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Vampire Loads: Not a Halloween Trick or Treat

  • Posted: 09.18.2019
image of sign that says, "Beware of vampires"

More and more household appliances suck electricity even when they are turned off, and some use nearly as much when turned off as they do when you have them turned on. That’s because they may be performing functions—such as operating clocks or lights—even when the appliance isn’t working. Many also are performing updates, connecting to remote servers and recording data. This function is sometimes called a “vampire load” or “standby power.”

It’s estimated that this extra energy use may add an extra 10 to 20% to your monthly utility bill, depending on how many of these vampire appliances you have in your home.

Where the Energy Bite Occurs
While there are many culprits, four items are the primary culprits, according to Tom Tate, National Rural Electric Cooperative Association. These are:

  • Set-top television boxes
  • Instant-on televisions
  • Gaming systems
  • Chargers

All of these items are on all the time, even when they appear to be turned off. The worst offender: An instant-on TV uses nearly as much power when off because it is warmed up and ready to go 24/7.

In addition, gaming consoles use as much energy as a refrigerator even when it’s not being used, and set-top boxes use energy whenever the light is on and especially if you have a DVR recording function.

Other items that draw on power even when the appliance isn’t on include:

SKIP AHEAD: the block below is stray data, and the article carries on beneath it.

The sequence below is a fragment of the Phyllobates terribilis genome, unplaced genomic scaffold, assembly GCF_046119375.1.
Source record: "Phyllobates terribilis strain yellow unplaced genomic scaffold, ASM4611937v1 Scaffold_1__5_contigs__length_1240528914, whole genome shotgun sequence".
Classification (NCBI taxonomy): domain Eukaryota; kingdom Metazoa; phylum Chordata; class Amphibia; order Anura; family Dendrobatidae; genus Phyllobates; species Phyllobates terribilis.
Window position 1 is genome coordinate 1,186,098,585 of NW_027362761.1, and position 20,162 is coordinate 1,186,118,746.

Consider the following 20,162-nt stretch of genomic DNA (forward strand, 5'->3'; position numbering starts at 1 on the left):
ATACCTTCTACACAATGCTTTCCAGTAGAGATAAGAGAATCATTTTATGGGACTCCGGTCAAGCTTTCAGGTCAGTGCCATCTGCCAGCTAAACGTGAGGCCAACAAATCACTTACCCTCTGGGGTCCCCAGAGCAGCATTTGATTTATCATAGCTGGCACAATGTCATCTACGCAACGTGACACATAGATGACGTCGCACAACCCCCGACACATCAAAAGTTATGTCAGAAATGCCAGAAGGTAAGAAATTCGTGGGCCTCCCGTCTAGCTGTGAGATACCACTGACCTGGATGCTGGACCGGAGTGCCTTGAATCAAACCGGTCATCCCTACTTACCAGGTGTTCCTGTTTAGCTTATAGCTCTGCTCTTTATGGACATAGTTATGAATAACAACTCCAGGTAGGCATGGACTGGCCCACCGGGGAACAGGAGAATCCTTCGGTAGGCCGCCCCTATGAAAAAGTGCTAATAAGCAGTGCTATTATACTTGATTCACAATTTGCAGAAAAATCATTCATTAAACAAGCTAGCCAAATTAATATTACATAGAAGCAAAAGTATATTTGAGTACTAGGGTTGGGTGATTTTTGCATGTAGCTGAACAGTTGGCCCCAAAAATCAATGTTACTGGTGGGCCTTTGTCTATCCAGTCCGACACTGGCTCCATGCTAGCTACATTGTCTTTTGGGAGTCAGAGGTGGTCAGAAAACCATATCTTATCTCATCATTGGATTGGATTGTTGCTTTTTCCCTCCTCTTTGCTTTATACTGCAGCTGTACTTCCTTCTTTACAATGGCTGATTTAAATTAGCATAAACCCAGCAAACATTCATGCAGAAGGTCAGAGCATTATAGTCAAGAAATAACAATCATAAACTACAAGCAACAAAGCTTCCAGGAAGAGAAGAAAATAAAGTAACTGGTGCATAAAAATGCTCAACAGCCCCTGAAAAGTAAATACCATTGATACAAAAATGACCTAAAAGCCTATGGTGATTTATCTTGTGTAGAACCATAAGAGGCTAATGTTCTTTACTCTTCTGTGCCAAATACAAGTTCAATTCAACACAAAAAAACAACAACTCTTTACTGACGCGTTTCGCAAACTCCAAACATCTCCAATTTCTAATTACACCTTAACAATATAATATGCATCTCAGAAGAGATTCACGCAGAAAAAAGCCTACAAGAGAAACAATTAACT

• Coffee makers
  • Anything that turns on instantly via remote control
  • Devices with a standby light or clock
  • Any product with a large plug on the cord (such as a cellphone charger)
  • Any product with a brick-shaped box on the cord (such as a laptop)
  • DVD or Blu-Ray players
  • Garage door openers
  • Wireless phones and answering machines
  • Microwaves
  • Gas ranges
  • Electric toothbrushes
  • Digital clocks
  • Stereos and speakers

What You Can Do
Tom’s suggestions for reducing vampire loads:

  • Unplug chargers when not in use
  • Use smart power strips. These look like normal power strips, except that one of the outlets is the master that receives power all the time. The others are off. When the device connected to the master outlet turns on, the other outlets receive power too. Tom says this is a perfect set up for your TV system: Plug the TV into the master outlet and when you turn it on, the set-top box, speakers, streaming devices and any other components will turn on, too. The same is true for your computer system components.
  • Turn off the instant-on function on your TV and your set-top box if it doesn’t have DVR or if you haven’t plugged it into a smart power strip.
  • Disable automatic updates in gaming consoles and turn off the console completely after every use.
  • When replacing any device or appliance, look for an Energy Star rated product.